Cowan: The unopenable man. Early in life he learned that expression of feeling is dangerous. A woman pits her love against his need to defend himself against it. She believes if she loves him well enough, he'll open. It can be a painful experience because the woman believes it's a deficiency in the quality of her love that causes the problem.
How can a woman avoid such a man?
Cowan: If she really has her headlights on she can get a sense of him by talking about a poignant scene in a movie, or observing the way the man reacts to children or animals—to see how he behaves in situations that normally would stimulate tenderness and compassion.
Can a woman change the Clam—or any man?
Cowan: The circumstances that change men are very seldom related to women's behavior. But sometimes the last thing a woman wants to hear is, "Maybe he's not right for you."
Both of you are married, each for the second time. What were you like when you were single?
Kinder: I was sensitive but disguised as a Rat. I knew what women wanted. I showed my rascal bad-boy side up front because I knew women loved it. I was cool, aloof, charming, hard to get—yet I could be warm and engaging at other times.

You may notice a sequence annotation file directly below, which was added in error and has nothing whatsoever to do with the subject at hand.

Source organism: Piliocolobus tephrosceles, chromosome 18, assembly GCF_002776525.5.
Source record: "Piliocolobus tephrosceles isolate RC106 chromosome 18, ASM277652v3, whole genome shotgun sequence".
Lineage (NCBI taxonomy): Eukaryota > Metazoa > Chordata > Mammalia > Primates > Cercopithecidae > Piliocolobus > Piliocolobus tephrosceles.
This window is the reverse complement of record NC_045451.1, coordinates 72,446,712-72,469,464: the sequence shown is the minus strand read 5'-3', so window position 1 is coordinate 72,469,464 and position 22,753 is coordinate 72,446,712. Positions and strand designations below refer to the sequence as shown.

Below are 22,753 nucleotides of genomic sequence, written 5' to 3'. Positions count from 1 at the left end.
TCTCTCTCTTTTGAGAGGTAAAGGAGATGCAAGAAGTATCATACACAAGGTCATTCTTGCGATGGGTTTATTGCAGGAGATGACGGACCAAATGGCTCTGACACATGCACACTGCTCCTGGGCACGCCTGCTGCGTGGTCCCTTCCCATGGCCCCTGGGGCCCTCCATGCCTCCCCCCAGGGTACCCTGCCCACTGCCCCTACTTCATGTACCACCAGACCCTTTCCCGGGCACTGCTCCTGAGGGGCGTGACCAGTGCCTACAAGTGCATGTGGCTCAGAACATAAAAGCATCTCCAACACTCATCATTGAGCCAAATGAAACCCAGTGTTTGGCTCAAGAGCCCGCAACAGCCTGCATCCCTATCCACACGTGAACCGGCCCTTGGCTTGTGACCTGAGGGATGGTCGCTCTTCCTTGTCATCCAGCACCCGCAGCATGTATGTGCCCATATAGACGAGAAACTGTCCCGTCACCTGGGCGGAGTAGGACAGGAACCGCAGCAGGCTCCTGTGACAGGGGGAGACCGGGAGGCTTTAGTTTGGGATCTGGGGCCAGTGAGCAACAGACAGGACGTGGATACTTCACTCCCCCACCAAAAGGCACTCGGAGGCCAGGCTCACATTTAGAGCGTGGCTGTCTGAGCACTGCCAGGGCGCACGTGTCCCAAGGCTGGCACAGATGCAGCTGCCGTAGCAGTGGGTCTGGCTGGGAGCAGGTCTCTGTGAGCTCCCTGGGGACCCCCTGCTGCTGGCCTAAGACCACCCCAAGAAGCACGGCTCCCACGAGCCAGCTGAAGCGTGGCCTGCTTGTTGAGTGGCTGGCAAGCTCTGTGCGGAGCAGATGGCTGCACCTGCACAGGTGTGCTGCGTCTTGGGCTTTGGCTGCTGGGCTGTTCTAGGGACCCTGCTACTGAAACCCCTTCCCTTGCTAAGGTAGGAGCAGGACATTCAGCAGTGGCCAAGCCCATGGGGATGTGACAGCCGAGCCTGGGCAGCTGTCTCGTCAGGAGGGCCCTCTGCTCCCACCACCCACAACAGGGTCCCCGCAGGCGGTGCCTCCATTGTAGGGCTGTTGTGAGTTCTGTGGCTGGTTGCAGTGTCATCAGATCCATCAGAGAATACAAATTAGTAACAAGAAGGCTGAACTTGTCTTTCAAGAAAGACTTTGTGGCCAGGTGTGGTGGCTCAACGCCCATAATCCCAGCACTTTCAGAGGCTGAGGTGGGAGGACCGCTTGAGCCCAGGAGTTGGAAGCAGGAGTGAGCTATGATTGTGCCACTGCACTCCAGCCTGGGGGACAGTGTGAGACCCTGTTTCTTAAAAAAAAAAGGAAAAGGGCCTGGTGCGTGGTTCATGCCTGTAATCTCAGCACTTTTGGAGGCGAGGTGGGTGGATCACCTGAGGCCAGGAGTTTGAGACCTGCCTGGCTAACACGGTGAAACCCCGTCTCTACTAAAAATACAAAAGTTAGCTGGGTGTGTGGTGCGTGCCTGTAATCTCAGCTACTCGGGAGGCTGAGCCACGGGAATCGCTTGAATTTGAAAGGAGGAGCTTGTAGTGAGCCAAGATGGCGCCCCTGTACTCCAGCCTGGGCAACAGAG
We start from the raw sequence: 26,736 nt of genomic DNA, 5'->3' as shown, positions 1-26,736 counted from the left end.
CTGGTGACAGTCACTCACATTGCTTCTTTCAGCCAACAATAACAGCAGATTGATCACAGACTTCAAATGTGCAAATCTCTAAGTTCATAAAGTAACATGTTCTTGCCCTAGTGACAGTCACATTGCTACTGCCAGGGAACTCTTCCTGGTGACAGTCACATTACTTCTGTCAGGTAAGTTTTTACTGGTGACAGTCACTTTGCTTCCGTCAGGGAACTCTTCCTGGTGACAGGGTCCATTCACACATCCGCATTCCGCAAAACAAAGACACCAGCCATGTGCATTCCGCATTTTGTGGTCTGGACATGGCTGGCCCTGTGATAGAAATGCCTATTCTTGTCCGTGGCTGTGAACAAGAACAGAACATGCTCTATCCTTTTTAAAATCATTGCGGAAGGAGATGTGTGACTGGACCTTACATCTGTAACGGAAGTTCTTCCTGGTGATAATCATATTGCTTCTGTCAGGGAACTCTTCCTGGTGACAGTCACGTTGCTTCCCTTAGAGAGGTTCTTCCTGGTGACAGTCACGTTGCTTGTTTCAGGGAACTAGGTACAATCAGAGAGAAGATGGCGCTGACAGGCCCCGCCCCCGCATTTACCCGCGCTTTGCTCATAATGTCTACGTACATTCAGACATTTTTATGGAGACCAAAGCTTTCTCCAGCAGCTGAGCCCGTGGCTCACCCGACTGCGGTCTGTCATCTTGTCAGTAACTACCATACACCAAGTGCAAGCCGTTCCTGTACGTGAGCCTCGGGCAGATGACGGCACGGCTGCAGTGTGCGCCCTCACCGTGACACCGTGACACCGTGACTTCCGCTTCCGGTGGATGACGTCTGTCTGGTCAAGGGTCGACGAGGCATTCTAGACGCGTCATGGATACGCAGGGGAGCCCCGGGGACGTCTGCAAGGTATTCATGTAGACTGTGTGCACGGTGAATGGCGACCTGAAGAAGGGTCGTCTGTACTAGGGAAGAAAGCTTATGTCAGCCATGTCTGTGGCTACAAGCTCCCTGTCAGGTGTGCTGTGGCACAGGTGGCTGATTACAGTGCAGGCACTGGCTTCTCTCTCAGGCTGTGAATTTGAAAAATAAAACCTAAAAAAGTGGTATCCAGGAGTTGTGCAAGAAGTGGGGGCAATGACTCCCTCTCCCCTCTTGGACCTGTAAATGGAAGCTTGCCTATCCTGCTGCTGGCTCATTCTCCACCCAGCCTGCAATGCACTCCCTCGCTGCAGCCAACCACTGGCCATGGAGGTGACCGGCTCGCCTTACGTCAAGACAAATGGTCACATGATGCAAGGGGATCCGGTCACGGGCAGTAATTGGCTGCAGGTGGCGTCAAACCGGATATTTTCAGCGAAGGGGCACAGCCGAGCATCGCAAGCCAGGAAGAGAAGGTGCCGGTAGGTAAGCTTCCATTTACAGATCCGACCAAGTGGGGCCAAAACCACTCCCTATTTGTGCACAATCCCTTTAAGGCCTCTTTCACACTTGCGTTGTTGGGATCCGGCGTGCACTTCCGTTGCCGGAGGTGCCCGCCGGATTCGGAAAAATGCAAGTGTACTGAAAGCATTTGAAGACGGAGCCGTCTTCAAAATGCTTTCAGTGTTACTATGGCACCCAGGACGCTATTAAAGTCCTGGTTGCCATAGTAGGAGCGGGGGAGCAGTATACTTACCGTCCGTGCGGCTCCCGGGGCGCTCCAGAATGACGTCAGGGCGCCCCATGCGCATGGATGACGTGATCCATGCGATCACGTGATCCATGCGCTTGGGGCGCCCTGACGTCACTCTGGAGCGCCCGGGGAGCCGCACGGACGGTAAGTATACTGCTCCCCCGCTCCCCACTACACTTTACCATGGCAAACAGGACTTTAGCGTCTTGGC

Cowan: By our definitions, maybe I was the Diamond in the Rough. I was shy, not good at parties. The women I connected with were in situations where I didn't have to perform in some kind of immediate way. But I learned how to use the way I am; certain women find shyness interesting.
What do you mean when you talk about women becoming "love addicts"?
Kinder: We're talking about women who define themselves in terms of desirability and attractiveness. There's a constant search for men to validate the woman's sense of self-worth.
Cowan: When she finds one, it's a high that doesn't really have a payoff. Once it's over, the woman is off to find another spoonful of sugar somewhere else.
Does a woman have to compromise her expectations?
Kinder: If you're looking for a prince, someone who's not princelike will fall way short. But the words "settling" or "compromise" aren't really applicable. We're talking about broadening, not lowering, expectations.